One of India's leading entertainment startups is in the middle of a controversy that's been described as 'India's Uber.'
the founder and CEO of The Viral Fever has been accused of sexual harassment by a number of women, a charge he denies as "ludicrous and defamatory."
The Viral Fever (TVF) was India's first YouTube channel with original content to cross a million subscribers. It created the only Indian series to feature in IMDb's Top 250 TV Shows list and is often regarded as being the "voice of millennials".
Funded by Tiger Global, a leading Silicon Valley venture capital firm, it's one of the few profitable digital entertainment companies in India.
Now it's in the spotlight for all of the wrong reasons.
It all started when an anonymous blogpost entitled 'The Indian Uber - That is TVF' was published on Medium on Sunday.
Under the pseudonym of "Indian Fowler" (inspired by Susan Fowler, the former Uber employee who cataloged harrowing details of sexism in the company), the writer recounts two years of alleged “abuse and molestation” by Kumar.
She writes: "I was in a meeting at Arunabh’s house with three other women. The meeting was taking place in the hall of the apartment. Arunabh left the meeting in the middle and went inside. Since he was gone for quite a while, I went inside the next room to call him. Suddenly, I felt someone from behind grope my breasts, and when I turned around, it was Arunabh."
She also mentions the time when she'd been called back to office after work hours and subjected to lewd conversations, including references to "red light districts".
The allegations prompted other women to publicly share similar accounts on social media:
Reema Sengupta, a Mumbai-based digital content startup co-founder, described Kumar as a "sleaze" who creeped her out. In a Facebook post she alleges that Kumar touched her inappropriately several times during a shoot — "grazing his hand against my waist" and "touching my shoulder tattoo."
She says she "couldn't wait for the shoot to be over".
Another woman, Reshma Patra, working with a global consultant firm who met Kumar with work back in 2012, claimed that he once requested her to come home and strip.
She writes: "Arunabh asks me: "Would you go to my place, and dance for me"? I was like WHAT? I thought he was being funny. But NO, he was Serious. :) He said he would like to get naked & see me stripping & dancing *for him*. He also told me that....he is fond of girls from Calcutta; he has "made out" lot of times, with random girls in 'Cal'.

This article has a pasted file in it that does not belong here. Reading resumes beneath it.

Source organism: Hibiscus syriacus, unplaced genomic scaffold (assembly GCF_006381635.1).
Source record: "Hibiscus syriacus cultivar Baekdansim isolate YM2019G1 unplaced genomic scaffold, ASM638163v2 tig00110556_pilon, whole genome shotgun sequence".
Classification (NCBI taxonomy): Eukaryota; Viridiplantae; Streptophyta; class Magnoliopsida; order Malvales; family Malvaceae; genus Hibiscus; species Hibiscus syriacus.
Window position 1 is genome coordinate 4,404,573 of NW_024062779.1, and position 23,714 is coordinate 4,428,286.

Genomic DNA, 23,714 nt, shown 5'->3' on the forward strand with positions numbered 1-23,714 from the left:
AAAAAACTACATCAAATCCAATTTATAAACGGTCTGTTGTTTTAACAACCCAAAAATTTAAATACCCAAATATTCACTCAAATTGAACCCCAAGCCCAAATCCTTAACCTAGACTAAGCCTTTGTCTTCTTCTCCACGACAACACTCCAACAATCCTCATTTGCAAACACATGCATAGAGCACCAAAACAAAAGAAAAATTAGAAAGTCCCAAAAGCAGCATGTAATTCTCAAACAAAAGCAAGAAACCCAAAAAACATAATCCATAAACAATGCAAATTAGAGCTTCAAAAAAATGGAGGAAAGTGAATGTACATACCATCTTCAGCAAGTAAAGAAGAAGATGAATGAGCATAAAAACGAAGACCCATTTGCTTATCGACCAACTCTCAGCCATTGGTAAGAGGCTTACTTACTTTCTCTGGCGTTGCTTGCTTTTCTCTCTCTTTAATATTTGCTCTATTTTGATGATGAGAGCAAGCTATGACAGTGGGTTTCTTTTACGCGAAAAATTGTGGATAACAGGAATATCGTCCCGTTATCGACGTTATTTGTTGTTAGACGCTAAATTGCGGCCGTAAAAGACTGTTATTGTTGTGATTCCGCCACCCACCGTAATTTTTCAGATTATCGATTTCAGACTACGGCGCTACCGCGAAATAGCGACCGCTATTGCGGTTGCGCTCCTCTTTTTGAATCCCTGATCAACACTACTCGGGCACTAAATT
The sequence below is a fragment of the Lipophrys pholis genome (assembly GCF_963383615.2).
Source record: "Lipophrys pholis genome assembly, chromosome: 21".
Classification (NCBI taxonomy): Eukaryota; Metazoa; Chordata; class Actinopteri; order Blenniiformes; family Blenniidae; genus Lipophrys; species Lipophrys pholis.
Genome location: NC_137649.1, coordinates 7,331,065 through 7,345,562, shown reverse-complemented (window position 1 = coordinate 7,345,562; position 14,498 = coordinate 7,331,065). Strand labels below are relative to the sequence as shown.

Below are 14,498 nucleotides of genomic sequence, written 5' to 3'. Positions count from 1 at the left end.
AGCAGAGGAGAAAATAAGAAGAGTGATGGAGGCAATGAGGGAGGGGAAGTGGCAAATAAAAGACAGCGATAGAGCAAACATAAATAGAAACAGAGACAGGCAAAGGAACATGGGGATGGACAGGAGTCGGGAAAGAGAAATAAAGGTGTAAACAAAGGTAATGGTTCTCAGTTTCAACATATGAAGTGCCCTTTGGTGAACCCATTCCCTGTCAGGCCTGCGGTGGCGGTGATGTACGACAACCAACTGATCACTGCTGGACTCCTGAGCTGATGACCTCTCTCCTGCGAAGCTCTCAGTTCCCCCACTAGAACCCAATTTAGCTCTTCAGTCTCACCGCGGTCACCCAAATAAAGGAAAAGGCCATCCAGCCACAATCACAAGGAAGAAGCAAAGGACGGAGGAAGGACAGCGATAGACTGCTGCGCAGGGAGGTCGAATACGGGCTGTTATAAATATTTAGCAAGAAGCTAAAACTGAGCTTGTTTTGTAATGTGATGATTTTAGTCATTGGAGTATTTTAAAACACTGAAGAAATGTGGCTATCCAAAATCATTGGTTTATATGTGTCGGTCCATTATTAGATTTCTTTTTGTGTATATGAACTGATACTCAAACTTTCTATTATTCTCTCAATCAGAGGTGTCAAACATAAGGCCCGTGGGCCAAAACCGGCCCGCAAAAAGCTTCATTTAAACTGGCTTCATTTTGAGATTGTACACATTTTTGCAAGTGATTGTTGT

Aayushi Agarwal, describing herself as a former TVF employee, commented on the original Medium blog: "It [TVF] is indeed no place for a woman. I would never recommend anybody to work there."
A Bollywood film writer also claimed to be aware of other such incidents.
TVF on Monday posted a strongly worded statement calling the anonymous blog "completely ludicrous and defamatory". It also dismissed the allegations against CEO Kumar as "categorically false, baseless and unverified" and threatened action against the writer.
TVF's Casting Director Nidhi Bisht, the only woman in the company's top brass, said, "I am as shocked as you guys are." and called TVF "one of the best places for women to work".
Meanwhile, in an interview with the tabloid newspaper Mumbai Mirror, Kumar has called the blog "slanderous". He has "unconditionally and unequivocally" denied all of the allegations and said, "If there is a remote chance that I have done any wrong, let me be persecuted."
Also, responding to one of the Facebook allegations, he said: "The kind of insinuations the FB post makes are untrue. I am a heterosexual, single man and when I find a woman sexy, I tell her she's sexy. I compliment women. Is that wrong? Having said that, I am very particular about my behavior - I will approach a woman, but never force myself."
Kumar's clarification may have done him more harm than good.
Social media users reacted with anger:
And THAT my friends is why "there are so few female comics" a question that I get CONSTANTLY asked as if I should have the ans to the ques.
— Aditi Mittal (@awryaditi) March 13, 2017
TVF's rebuttal suggests no investigation of any sort. If they're all lies, what better way to prove that than investigate impartially?
— Rohan (@mojorojo) March 13, 2017
Don’t care if you’re friend, foe, in the ‘industry’.
If this volume of women are coming out against you.
You may have a terrible problem.
— Sorabh Pant (@hankypanty) March 13, 2017
Have enough women spoken up for Team TVF to take the allegations of sexual abuse seriously or do they have a higher number in mind?
— वरुण,ooooomnoooooo (@varungrover) March 13, 2017
The best way to hit back at TVF as common folk is to boycott then. Unsubscribe. Delete the app. Stop watching their shows. Unfollow twitter
— BookBear (@MyBookJacket) March 14, 2017
Mashable has reached out to TVF for further comment and will update this post accordingly.